The Venice Film Festival closed its 75th year Sept. 8, and already the industry is abuzz with predictions of awards to come. The stalwart film festival, this year hosted by Italian actor Michele Riondino, has welcomed the biggest and brightest of the film business to Lido ever since 1932. Guillermo del Toro, who won the Golden Lion prize last year for his film “The Shape of Water,” a Fox Searchlight production that went on to take home four Academy Awards, headed the 2018 jury.
The coveted Golden Lion award went to director Alfonso Cuarón for his newest project, “Roma.” Cuarón’s connections to the Venice Film Festival run deep; his last feature film, “Gravity,” opened at the fest in 2013, and he went on to win the Oscar for best director. He has also been nominated for the Golden Lion for his films “Y Tu Mamá También” in 2001 and “Children of Men” in 2006, and has hosted the festival back in 2012.
“Roma,” directed, written, and produced by Cuarón, is a semi-autobiographical film that follows the life of a middle class family in 1970s Mexico City and stars Yalitza Aparicio, Marina de Tavira, Marco Graf, Daniela Demesa, Enoc Leaño, and Daniel Valtierra.
This year’s festival was a landmark one for streaming service Netflix as well, as they acquired “Roma” back in April, and the film will be available for streaming service Dec. 14 in addition to its theatrical release. After being shut out by the Cannes Film Festival earlier this year, Netflix has carved out a space for itself as a serious contender in the international film festival circuit. In addition to their Golden Lion, Netflix had six films at the festival and three in competitions; they scored another win with their Coen brothers project “The Ballad of Buster Scruggs,” which received the award for best screenplay.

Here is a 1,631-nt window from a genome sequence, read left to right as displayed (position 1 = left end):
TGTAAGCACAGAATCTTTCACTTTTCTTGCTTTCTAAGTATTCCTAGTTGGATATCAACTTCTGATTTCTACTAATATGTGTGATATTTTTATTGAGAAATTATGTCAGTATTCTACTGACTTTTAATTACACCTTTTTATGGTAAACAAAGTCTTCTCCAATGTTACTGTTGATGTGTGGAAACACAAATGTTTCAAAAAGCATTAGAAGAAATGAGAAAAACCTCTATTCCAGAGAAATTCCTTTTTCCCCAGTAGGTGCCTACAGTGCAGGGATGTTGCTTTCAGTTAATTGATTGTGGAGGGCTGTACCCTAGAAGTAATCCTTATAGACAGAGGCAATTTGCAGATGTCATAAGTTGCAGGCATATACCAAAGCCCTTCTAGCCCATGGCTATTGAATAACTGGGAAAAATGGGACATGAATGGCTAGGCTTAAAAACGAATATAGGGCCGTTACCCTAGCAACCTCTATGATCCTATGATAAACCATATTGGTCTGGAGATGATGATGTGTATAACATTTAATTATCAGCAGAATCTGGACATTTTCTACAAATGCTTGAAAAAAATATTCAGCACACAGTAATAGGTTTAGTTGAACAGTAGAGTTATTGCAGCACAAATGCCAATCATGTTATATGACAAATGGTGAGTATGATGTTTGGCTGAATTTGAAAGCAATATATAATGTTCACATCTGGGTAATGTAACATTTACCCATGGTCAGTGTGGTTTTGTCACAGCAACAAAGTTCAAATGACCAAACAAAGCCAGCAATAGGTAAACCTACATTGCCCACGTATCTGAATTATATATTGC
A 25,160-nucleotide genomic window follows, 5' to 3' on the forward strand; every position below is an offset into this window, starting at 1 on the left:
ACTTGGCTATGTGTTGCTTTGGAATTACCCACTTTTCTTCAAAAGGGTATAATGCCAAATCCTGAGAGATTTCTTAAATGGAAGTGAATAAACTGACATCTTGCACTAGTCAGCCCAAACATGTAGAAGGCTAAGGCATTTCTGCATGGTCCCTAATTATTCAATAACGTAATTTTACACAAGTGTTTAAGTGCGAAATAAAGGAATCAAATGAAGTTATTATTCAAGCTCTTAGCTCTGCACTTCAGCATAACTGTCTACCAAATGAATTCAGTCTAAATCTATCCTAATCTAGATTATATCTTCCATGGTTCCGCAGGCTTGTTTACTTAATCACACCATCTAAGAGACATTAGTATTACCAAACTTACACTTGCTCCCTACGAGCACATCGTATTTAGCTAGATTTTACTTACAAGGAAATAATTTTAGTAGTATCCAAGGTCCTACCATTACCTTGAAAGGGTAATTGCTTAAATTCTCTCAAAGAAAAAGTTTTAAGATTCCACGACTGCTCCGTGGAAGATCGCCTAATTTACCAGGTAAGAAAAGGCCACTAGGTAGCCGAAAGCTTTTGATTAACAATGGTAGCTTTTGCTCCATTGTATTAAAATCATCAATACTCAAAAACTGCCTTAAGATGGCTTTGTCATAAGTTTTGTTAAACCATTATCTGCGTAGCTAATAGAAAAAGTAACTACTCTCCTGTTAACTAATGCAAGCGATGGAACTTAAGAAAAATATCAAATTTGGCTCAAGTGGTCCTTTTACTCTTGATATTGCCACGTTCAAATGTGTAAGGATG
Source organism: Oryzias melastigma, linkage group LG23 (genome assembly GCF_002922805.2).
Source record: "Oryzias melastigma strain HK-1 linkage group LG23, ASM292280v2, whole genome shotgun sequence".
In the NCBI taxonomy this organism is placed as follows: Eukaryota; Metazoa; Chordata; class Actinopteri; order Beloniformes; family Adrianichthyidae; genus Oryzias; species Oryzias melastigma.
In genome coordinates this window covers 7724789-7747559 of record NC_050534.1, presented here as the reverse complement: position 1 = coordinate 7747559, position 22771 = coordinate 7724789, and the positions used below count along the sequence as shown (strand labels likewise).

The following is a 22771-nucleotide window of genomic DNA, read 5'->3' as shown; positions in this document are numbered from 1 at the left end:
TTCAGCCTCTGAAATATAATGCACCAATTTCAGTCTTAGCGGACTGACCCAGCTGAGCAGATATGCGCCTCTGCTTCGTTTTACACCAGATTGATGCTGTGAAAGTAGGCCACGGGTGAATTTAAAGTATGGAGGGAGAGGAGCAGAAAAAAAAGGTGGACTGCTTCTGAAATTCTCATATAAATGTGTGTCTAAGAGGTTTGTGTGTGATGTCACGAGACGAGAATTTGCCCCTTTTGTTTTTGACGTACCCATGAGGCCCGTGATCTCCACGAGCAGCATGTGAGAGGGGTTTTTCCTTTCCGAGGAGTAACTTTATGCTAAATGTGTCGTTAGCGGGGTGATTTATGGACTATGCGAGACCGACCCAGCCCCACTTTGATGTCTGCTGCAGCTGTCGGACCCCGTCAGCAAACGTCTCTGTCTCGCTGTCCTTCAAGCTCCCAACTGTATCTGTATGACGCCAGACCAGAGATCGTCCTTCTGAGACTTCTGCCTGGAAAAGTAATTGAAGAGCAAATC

Greek director Yorgos Lanthimos took home the second most prestigious prize at the festival, the Silver Lion Grand Jury Prize, for Fox Searchlight’s “The Favourite.” Olivia Colman, took home the Coppa Volpi for Best Actress for her portrayal as Queen Anne in the dark comedy that also stars Emma Stone and Rachel Weisz. The Silver Lion for Best Director went to French filmmaker Jacques Audiard for the Annapurna Pictures film “The Sisters Brothers,” while Willem Dafoe took home the Coppa Volpi for Best Actor for his depiction of tortured artist Vincent van Gogh in Julian Schnabel’s “At Eternity's Gate” from CBS Films.
The Special Jury Prize went to the only female director in the competition, Australian Jennifer Kent, for her film “The Nightingale.” Kent rose to prominence with her directorial debut, the truly frightening horror film “The Babadook.” This year’s festival also honored industry legends David Cronenberg and Vanessa Redgrave with Golden Lions for Lifetime Achievement.
For more awards and film festival coverage, keep checking in at backstage.com/awards-season.
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